It wasn’t long ago that George Danzer had a giant monkey on his back – he simply could not get a win in a live tournament. Despite big results both live and online, a live tournament win escaped the talented German pro until he won a side event at the EPT Grand Final in late April. Six weeks later, Danzer got himself a World Series of Poker bracelet.
He came back from being severely short-stacked on several occasions before eventually defeating Brandon Shack-Harris heads-up to secure victory and a $294,792 payday. The victory was a long time coming for the Team PokerStars pro, who has been coming to Las Vegas every summer for the last decade to pursue poker’s greatest title.
“It’s everything,” said Danzer of the bracelet, “I’ve been trying for 10 years now. I came over immediately after I turned 21 and I always wanted to come to the World Series and be a world champion. I always watched the news reporting, seeing who won, and I wanted to be like them.”
Shack-Harris narrowly missed out on his second bracelet of the 2014 WSOP after fighting his way through two very different fields – the massive turnout of the $1,000 Pot Limit Omaha, and now the talent-rich group in the $10,000 Razz. He fought hard after falling way behind heads-up, doubling up on three separate occasions when all his chips were in the middle, but Shack-Harris would not be able to pull it off a fourth time.
After Danzer brought it in for a full bet of 80,000 with the K, Shack-Harris raised with the 7, Danzer three-bet to 160,000 and Shack-Harris four-bet all in for 220,000.
Danzer: 6 2 / K
Shack-Harris: Q 2 / 7
Shack-Harris got a 3, T and 6 on the next three streets, making a ten-seven low, while Danzer drew the J, 5 and 4 for a jack-low and a draw at a six. Shack-Harris got thte Q, which did nothing to improve his hand, but Danzer got the A and flipped it over excitedly, clinching the title on the final card.
Cards went into the air Sunday afternoon with 12 players still vying for this bracelet. Short stacks Thomas Butzhammer and Roland Israelashvili went out 12th and 11th, respectively, but it was also ugly in the early going for David Bach and Daniel Negreanu. Despite starting Day 3 in first and third, it all went sideways during the first few hours, eventually leading to Negreanu’s exit in 10th place.
Yuval Bronshtein made a massive run as they played to a single table of nine to take over the chiplead. The official final table was set when recent Rundown guest Dan O’Brien was knocked out in ninth by Todd Dakake in a battle of short stacks, when O’Brien double paired on fifth street and then got a king and a queen to completely brick out. As the action was paused for introductions and the start of the live stream, the stacks looked like this:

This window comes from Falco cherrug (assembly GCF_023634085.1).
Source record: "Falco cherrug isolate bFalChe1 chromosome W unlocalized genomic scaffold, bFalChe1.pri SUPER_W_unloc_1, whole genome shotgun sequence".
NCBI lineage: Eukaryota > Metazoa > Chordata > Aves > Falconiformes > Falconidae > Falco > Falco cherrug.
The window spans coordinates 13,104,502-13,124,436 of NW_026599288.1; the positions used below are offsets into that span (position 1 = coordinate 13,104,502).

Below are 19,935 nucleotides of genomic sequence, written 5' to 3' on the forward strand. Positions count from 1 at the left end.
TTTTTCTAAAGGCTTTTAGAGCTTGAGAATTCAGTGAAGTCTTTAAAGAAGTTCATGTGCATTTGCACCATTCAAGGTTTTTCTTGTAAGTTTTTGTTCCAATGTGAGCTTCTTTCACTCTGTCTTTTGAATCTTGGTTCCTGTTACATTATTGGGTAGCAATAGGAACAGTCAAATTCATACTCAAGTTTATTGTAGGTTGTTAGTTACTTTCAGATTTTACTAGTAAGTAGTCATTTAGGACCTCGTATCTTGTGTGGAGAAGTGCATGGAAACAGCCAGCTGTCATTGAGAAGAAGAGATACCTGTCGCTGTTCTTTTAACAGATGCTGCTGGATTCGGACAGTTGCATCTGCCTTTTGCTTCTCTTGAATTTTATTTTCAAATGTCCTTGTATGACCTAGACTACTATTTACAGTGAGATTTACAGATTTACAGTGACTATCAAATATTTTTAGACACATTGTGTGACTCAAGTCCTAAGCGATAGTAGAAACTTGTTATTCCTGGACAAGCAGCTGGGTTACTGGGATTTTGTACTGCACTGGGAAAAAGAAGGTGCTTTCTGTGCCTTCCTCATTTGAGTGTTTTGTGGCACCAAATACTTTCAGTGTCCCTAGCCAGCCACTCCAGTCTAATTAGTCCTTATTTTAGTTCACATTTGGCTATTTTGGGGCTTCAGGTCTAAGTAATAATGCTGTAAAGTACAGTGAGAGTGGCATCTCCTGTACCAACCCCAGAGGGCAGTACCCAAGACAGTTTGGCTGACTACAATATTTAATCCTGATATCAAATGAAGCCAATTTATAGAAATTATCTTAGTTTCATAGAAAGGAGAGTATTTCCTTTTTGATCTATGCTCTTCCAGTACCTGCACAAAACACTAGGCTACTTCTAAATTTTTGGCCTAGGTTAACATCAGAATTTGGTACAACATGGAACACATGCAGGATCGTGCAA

- Yuval Bronshtein – 676,000
- Naoya Kihara – 452,000
- George Danzer – 442,000
- Brian Hastings – 439,000
- Brandon Shack-Harris – 406,000
- David Bach – 351,000
- Todd Barlow – 350,000
- Todd Dakake – 274,000
Dakake continued to climb early on at the final table, first taking a pot off of Bach with a seven-five low, and then one from Brian Hastings without showdown on sixth street. Things turned even worse for Bach after Hastings doubled through him with an eight-seven low, with Bach double-pairing and only able to make a ten-low. Shack-Harris kick-started his run towards the chiplead by taking the rest, with all of the chips getting in on third street.
Bach: A 4 / 6
Shack-Harris: A 5 / 7
Fourth street was great for Bach, who picked up a 3 while Shack-Harris got a Q. Bach paired the 6 on fifth street, while Shack-Harris improved with the 3, and Bach double-paired with the A on sixth street. Shack-Harris made a seven-five low with the 2 on sixth, but Bach still had a draw to beat him on seventh street. Shack-Harris paired the 5 on the end, but Bach could only make a nine-six low with the 9, which was his last card as he exited in eighth. It was Bach’s third consecutive Razz final table at the WSOP, after finishing second in the $2,500 Razz event in 2013 and fourth in the $1,500 Razz event in the first week of the 2014 WSOP.
The lead officially became Shack-Harris’ in a three-way pot that spelled the end of 2012 WSOP bracelet winner Naoya Kihara. Shack-Harris completed the bet to 25,000 with the 7, Danzer called with the 2 and Kihara called with the 3. Kihara got the 6 and the lead on fourth street, betting into Shack-Harris’ 9 and Danzer’s J. Shack-Harris raised, Danzer called, Kihara three-bet and both of his opponents called. Kihara got the A and bet on fifth street, which got called by only Shack-Harris. Sixth street saw Shack-Harris catch the 6 and Kihara get the J, and with the newly low board and the lead, Shack-Harris put Kihara all in and got called.
Shack-Harris: 7 2 / 4 9 2 6
Kihara: 7 5 / 3 6 A J
Kihara was in great shape to double with a seven-six-five low and a draw at a six-low, while Shack-Harris needed an ace or a three to take the lead. Both players got their down cards and Shack-Harris blindly flipped over his card, which was indeed the 3. Kihara needed a deuce or a four to stay alive, but the Q marked the end of his tournament run in seventh place.